Tickets for Irene's School of Dance performances are available at the school or at the Kitsap Mall information booth. Or, call (360) 692-4395. Shows are Nov. 26, 27, Dec. 2, 3 and 4 atBremerton High School Performing Arts Center Tickets for the Peninsula Dance Theatre performances can be purchased on their website at www.peninsuladancetheatre.org or by calling (360) 377-6214.
SILVERDALE TREE LIGHTING
Kitsap's version of Rockefeller Center is right in Old Town Silverdale.
The tallest Christmas tree on the Kitsap Peninsula will light up on Nov. 26 with help from Silverdale Kiwanis, who will be serving up hot cider, cookies, and hot chocolate to warm up the crowds.
Holiday performances by the Kitsap Chordsmen and Jackson Park and Emerald Heights Elementary choirs will provide the backdrop for the spectacle that is a Kitsap tradition.
"Music is the biggest thing that gets people into the spirit of Christmas. From religion to cartoons, whatever your interest is in the holiday, it's all there in the music," said Jon Powless, a Kitsap Chordsman.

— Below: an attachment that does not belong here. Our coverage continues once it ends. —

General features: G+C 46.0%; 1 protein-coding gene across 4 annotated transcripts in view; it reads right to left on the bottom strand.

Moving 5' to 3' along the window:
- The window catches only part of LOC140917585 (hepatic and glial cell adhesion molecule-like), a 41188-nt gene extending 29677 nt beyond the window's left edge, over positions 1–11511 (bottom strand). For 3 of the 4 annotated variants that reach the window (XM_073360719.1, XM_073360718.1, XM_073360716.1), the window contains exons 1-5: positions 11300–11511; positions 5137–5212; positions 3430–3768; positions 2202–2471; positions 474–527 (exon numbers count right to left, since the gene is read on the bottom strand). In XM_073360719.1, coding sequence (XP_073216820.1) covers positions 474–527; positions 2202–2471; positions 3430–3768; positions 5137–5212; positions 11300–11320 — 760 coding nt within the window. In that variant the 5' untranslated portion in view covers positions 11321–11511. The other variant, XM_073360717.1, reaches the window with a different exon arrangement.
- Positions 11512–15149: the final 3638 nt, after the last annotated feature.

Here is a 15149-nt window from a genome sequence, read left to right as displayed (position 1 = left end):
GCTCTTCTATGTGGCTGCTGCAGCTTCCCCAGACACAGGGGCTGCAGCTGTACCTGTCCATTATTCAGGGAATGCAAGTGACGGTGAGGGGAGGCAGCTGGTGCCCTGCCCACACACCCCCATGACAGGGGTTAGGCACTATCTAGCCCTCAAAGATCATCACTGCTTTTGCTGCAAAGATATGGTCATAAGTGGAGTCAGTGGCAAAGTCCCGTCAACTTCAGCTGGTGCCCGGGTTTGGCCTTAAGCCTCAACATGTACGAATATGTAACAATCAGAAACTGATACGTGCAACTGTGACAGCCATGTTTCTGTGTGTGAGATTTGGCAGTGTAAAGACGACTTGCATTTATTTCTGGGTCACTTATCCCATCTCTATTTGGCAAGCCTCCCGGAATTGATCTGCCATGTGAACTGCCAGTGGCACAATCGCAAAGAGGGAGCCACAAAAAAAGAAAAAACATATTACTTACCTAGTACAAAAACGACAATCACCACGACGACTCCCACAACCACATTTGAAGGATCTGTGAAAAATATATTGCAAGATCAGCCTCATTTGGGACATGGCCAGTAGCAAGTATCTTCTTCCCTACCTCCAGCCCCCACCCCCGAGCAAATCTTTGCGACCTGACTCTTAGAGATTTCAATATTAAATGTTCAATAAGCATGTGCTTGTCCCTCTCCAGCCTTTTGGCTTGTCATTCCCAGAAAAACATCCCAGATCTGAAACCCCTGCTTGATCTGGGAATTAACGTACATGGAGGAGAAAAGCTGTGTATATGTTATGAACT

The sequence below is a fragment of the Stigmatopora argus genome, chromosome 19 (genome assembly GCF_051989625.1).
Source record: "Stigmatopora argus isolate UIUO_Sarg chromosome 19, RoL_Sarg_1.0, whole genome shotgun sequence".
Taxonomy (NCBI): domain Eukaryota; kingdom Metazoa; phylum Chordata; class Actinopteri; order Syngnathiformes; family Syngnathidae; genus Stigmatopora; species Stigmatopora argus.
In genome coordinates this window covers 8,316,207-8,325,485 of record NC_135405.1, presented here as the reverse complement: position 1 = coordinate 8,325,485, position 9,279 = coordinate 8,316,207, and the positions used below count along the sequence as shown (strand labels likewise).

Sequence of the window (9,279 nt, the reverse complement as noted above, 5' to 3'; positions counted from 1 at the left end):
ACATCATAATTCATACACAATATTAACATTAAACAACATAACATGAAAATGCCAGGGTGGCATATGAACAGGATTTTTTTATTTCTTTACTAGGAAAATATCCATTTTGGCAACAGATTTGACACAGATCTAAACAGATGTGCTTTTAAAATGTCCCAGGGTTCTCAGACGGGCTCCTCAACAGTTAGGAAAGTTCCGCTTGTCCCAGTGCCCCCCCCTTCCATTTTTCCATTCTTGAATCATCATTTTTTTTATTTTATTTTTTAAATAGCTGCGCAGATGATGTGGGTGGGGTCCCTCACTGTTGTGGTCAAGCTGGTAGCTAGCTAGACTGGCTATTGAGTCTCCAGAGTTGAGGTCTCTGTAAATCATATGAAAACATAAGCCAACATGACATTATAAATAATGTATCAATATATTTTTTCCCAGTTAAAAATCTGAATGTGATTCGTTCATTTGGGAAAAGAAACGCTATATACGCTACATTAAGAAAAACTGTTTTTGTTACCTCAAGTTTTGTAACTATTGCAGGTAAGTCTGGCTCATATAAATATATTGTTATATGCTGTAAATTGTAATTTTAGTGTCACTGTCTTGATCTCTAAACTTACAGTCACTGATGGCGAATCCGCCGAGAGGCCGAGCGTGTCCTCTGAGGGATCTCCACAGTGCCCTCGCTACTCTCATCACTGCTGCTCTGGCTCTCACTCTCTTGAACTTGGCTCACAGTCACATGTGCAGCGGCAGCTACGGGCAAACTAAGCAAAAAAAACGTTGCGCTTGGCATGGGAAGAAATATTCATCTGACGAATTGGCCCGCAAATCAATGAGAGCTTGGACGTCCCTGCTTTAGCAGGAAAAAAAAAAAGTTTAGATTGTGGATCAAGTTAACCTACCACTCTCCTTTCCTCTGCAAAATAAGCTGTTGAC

Powless said that his favorite Christmas song is 'Oh Holy Night,' a song known for causing more than a few glistening eyes within the crowd.
For the kids, Chordsmen director Mike Menefee has composed a Christmas cartoon medley. The mix includes ditties from Frosty the Snowman, Charlie Brown, and the Grinch.
Powless said that the cartoon numbers go well with the Chordmen's signature barbershop sound.
"But even the traditional songs don't sound quite the same," said Powless. "We bring our own barbershop feel to them."
Bundle up for the tree lighting event, another great way to kick off the holiday season.
Tree lighting Nov. 26 from 4:30 to 7:30 p.m. in Old Town Silverdale
FAMED HOLIDAY PUPPETS ON DISPLAY
The Valentinetti Puppet Museum, home to 1,200 puppets, will have special holiday puppet display including 40 new puppets, such as Uncle Mistletoe, Aunt Holly, and the Snow Queen.
Famous like their maker, the puppets are the originals crafted by puppet master Aurora Valentinetti for Frederick and Nelson department store in Seattle. From the 1950s through the 70s, Uncle Mistletoe and Aunt Holly became famous faces in the city as street windows hosted live performances from Christmas to New Years.